Sergio had a bag of folded plastic bags in the console of his Mitsubishi Galant that night, but they contained no drugs, Ruth testified. He also brought a machete, baseball bat, golf club, zip ties, duct tape and another knife.

The plot went wrong immediately after Matthew Lindquist met them at a nearby cul-de-sac and jumped into the back seat of the car wearing a blue bathrobe. Fidgety and stuttering, he kept asking for the drugs and moving in his seat until he jumped out and ran, she said. Sergio chased him into the woods, and Ruth followed. Sergio hit Lindquist in the back of the head with the machete, and Lindquist fell.

Ruth testified that her brother gave her a knife, told her, "Get him, Tylee (her middle name)," and guided her hand as she stabbed Lindquist, who stood with his back against a tree.

She said that even after Sergio stopped guiding her, she stabbed Lindquist in the chest more than 10 times as Lindquist asked the siblings why they were doing this and to stop.

Sergio told him they would call an ambulance for him, but they never did, Ruth testified.

Under cross-examination, she admitted she was stabbing Lindquist so that he would stop making noise, and said she had called him a derogatory name because he had set up his parents.

She described the "metallic" smell of Lindquist's blood before she and Sergio covered him up with sticks and branches and left him. She said they walked to his family's home, with her armed with the golf club, in case there was a dog, she said, and Sergio with the bat.

Inside the home for hours, she described how Sergio beat both of Lindquist's parents with the bat, and the siblings stole everything they could find of value: towels and detergent from the laundry room, knives and forks, and a laptop computer from the office that she said she liked because it was purple. They took the Christmas gifts that were sitting in one room. Ruth took $120 from Janet Lindquist's purse, admitting under cross-examination that she used it the next day to purchase a cellphone.

Kenneth Lindquist woke up immediately when they entered the first floor of the house and began fighting with Sergio. Ruth said she heard the sound of "a bat hitting wood" as her brother assaulted Kenneth, she said.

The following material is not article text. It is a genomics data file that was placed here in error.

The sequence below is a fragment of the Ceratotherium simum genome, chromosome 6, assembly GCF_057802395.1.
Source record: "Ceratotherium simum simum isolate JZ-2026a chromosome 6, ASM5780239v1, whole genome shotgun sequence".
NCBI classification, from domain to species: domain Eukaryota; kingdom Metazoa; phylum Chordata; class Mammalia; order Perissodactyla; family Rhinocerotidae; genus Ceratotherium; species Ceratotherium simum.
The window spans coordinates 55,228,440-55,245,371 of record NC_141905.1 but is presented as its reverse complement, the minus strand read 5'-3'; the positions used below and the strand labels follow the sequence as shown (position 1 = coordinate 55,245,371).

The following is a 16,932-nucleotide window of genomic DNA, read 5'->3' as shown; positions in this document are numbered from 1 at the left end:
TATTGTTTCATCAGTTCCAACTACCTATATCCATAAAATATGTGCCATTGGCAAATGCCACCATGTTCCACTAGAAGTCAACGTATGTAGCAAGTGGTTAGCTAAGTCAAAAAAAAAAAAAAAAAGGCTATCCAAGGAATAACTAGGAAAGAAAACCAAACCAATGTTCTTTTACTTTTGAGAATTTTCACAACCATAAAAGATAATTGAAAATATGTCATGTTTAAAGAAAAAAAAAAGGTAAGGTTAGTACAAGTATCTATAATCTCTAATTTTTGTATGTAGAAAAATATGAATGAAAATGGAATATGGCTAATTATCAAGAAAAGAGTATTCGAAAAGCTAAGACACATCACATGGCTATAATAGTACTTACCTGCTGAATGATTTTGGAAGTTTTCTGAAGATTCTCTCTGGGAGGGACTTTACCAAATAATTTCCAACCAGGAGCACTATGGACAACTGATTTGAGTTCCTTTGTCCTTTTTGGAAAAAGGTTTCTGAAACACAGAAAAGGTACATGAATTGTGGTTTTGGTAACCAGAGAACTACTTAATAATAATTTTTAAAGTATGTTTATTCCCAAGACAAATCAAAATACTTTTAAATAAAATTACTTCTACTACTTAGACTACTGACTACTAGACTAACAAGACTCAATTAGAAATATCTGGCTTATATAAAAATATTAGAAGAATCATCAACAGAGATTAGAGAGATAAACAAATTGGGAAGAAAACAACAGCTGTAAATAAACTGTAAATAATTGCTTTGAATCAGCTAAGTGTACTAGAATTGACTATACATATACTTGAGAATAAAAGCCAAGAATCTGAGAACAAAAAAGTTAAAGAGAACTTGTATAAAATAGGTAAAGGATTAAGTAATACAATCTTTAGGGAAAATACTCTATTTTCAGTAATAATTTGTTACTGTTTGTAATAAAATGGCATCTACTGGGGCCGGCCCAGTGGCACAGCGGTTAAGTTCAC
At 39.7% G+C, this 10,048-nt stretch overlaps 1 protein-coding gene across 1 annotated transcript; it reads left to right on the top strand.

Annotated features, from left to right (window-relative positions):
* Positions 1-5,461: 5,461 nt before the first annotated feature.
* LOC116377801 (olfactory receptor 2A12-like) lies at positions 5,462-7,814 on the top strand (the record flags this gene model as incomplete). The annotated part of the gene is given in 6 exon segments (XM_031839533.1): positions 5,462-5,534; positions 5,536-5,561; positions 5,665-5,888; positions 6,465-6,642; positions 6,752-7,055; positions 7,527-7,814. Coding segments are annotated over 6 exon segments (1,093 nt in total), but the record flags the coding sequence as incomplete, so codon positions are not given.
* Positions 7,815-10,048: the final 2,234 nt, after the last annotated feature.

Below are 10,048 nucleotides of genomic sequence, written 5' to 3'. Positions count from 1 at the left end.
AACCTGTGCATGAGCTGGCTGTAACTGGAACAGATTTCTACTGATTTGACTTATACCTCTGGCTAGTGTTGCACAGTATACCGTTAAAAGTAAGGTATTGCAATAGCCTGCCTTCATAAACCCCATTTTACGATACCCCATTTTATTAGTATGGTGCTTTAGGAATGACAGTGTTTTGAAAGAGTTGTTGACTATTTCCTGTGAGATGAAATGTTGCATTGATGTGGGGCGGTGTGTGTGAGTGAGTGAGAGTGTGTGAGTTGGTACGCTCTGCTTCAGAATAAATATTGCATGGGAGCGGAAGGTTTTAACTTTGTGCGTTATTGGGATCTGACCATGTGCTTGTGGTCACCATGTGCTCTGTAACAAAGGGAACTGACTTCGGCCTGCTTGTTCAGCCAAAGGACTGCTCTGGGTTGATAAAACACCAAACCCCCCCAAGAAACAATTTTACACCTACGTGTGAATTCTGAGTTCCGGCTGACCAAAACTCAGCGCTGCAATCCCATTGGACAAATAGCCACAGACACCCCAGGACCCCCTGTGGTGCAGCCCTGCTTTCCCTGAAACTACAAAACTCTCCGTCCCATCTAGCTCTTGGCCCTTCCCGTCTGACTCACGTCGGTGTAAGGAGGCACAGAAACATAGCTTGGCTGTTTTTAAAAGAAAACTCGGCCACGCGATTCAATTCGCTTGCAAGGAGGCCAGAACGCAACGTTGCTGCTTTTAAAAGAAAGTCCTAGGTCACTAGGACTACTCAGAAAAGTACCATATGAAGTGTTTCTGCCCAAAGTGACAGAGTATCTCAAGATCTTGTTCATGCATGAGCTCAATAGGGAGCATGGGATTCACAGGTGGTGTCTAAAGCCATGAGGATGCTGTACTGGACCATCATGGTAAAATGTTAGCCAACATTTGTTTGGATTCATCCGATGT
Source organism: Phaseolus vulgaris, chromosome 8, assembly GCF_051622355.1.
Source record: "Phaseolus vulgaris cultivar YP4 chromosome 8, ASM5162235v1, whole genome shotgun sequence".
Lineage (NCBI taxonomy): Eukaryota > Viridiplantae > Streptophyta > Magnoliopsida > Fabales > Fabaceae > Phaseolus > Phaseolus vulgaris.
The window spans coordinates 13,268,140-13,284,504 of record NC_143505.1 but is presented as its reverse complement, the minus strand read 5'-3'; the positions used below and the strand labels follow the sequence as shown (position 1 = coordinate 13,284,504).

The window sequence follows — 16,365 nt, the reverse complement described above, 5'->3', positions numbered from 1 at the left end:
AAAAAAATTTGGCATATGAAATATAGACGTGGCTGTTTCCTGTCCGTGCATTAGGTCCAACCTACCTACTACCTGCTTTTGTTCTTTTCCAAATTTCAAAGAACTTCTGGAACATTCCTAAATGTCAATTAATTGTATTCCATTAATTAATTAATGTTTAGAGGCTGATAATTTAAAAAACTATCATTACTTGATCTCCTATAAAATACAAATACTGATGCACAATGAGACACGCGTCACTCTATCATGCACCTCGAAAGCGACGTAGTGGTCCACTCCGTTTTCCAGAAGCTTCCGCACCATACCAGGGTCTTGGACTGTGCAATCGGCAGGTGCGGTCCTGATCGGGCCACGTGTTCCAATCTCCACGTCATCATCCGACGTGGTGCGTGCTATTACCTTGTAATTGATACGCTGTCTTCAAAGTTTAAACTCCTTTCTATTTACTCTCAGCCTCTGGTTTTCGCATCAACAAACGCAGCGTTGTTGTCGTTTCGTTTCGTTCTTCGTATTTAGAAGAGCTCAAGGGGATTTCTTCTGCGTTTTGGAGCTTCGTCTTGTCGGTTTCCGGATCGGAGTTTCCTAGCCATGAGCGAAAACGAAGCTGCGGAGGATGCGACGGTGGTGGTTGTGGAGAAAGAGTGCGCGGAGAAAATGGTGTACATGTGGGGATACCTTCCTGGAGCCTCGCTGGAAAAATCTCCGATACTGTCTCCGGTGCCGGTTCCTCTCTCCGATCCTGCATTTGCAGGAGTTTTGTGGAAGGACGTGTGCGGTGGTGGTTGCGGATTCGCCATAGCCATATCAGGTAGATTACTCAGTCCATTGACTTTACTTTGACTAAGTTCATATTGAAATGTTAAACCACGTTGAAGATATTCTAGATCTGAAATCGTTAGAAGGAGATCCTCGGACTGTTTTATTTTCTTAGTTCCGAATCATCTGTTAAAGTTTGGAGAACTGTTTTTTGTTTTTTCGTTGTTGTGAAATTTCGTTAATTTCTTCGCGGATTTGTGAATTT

The "big yellow" family dog, Skylar, came up to her and she said she hit it once with the golf club. The dog made a noise and ran away. The golden retriever would perish that night along with the Lindquists.

Janet was the next victim, hunched up against a bedroom wall as Sergio pointed a gun at her. Ruth described how her brother humiliated the 61-year-old housewife. Janet then "got her head bashed in" and then he strangled her, according to Ruth's testimony.

Under cross-examination, Ruth admitted she had told police Sergio strangled Janet twice. Asked to re-read a transcript of her confession, she admitted she forgot that detail.

She said she and Sergio poured flammable liquids found in the basement throughout the home, and that Sergio lit an exercise ball on fire to start the blaze.

They took the stolen goods to Matthew Lindquist's Saturn, and before they left, Ruth said her brother told her to set fire to the Ford pickup truck parked near the garage. She said she wiped down the F150 with liquid before they left. It did not catch fire.

They drove back to Sergio's car, parked in the cul-de-sac, and she got into it and followed Sergio, driving the Saturn, out of town. She described getting off the highway, transferring the stolen goods into Sergio's car, and driving to a location — later revealed as Glastonbury — where Sergio told her to wait. She said he came running up to his car and they drove back to Hartford, where they split up the stolen goods.

She said she never spoke of the events of that night with anyone until she talked to the police in May 2018, though a security guard from her building had told police she described them to him.

"Where you honest with the police?" Lopez asked.

"For the most part," she responded.

k.florin@theday.com